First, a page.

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    Hockey Puck

    Object » linked to 117 games

    A small, black rubber disc, usually frozen. Hockey players compete for the puck, with the ultimate objective of getting it into the opponent's goal net. Mario Sports Mix also has a puck, but it is a coin instead.

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    An "Art Ross" official NHL game puck from the 1940s.
    The hockey puck takes the place of a ball as the object of play in ice hockey.  The standard hockey puck is frozen black vulcanized rubber, three inches in diameter by one inch thick.


    The puck's origins go back to early displays of ice hockey, when the top and bottom of a lacrosse ball were cut off to reduce bouncing and protect spectators, who at the time stood right at the edge of the rink without protective boards.  At other points, small wooden blocks of similar dimensions were used, though the disc of vulcanized rubber quickly became standard.  The exact specifications of the hockey puck were standardized by Art Ross, a former scoring champion and longtime Boston Bruins executive, in 1940 (see right), and are used in manufacture around the world.  Currently, all official NHL game pucks are produced by In Glas Co of Sherbrooke, Quebec.


    The puck has undergone little revision over the years, but it has seen a couple of high-profile modifications.  The World Hockey Association, when it was founded in 1972, briefly experimented with blue pucks, as a publicity stunt akin to the ABA's red, white, and blue basketball (the WHA and ABA were formed by some of the same men).  However, the blue puck quickly fell out of favour when it was found to be too malleable: high-powered slapshots against boards or goalposts resulted in indentations and deformations of the puck, which made it increasingly unwieldy and dangerous, in an era before helmets, goal masks, high glass, and protective netting were common.

    In 1996, the American TV network Fox introduced the FoxTrax puck, which included embedded circuitry within a hollowed-out puck that allowed Fox technicians to track the puck's movement and add a halo around it, which turned to a comet streak when the puck was passed or shot with sufficient velocity.  The system was widely criticized by traditionalists, who felt it was a distraction that made a mockery of both the game and the viewer, and reasoned that if you're looking for the puck, you're missing the actual game.  Its infamy was such that it inspired the title, Glow Pucks and 10-Cent Beer: The 101 Worst Ideas in Sports History by Greg Wyshynski.  When the NHL moved its broadcast rights over to ABC in 1999, the "glow puck" was removed, and has not been seen since.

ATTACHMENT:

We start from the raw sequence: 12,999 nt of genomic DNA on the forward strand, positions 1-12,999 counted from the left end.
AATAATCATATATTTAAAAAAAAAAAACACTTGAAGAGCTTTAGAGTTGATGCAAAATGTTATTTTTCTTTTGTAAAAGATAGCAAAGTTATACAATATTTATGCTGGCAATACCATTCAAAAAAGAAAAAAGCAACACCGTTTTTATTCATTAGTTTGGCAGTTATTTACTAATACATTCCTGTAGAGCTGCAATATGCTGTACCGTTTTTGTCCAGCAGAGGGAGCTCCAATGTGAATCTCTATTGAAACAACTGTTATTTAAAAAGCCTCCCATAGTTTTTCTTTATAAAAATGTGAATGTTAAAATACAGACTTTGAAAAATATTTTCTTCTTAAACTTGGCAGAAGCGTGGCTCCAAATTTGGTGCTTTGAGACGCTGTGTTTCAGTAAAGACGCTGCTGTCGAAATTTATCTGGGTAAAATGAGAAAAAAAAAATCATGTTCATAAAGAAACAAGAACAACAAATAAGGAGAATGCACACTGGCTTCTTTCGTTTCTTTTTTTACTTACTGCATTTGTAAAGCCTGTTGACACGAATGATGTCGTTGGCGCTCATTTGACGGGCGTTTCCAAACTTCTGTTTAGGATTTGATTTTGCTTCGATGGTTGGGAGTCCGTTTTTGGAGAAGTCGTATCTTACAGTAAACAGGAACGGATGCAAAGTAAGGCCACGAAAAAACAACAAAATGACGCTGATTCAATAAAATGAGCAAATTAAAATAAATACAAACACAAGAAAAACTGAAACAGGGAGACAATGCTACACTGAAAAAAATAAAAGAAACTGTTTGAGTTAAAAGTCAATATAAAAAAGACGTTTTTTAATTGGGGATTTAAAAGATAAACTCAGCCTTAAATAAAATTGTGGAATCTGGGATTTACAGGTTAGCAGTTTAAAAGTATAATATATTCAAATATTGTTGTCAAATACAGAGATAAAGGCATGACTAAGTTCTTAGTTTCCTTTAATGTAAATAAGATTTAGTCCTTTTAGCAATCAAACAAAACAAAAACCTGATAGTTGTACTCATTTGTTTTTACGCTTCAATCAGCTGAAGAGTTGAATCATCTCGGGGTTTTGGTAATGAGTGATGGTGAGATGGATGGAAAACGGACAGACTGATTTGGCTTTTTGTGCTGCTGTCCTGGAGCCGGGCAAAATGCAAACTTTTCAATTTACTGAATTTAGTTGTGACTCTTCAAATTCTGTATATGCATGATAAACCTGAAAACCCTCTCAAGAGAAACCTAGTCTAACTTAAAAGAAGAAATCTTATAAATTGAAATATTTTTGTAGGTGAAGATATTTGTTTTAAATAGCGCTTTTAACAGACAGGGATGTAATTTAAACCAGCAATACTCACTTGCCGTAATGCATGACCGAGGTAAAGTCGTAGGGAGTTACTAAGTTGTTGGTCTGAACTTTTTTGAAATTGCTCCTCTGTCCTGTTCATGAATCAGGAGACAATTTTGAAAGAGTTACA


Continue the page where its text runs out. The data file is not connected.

In Video Games

    The puck as a coin in Mario Sports Mix. 
    The puck as a coin in Mario Sports Mix. 
    The puck's history in video games is, of course, tied to the history of ice hockey in video games.  While it has appeared in nearly every hockey video game to date, it has only recently become more than a simple black disc on the screen.  Recent games, with better 3D technology, allow you to zoom in on the puck in replays, to the point where you can see the NHL Official Game Puck image, with Commissioner Gary Bettman's signature on it (see left), and the "In Glas Co" lettering around the edge.

    As of 2008, no one has marketed a hockey game to include any physics related specifically to the puck's properties, beyond simply being a hard object, nor does it interact with the scratches and ruts in the ice surface.  This will likely not change in the near future, with most attention generally being paid to the core ice hockey gameplay.

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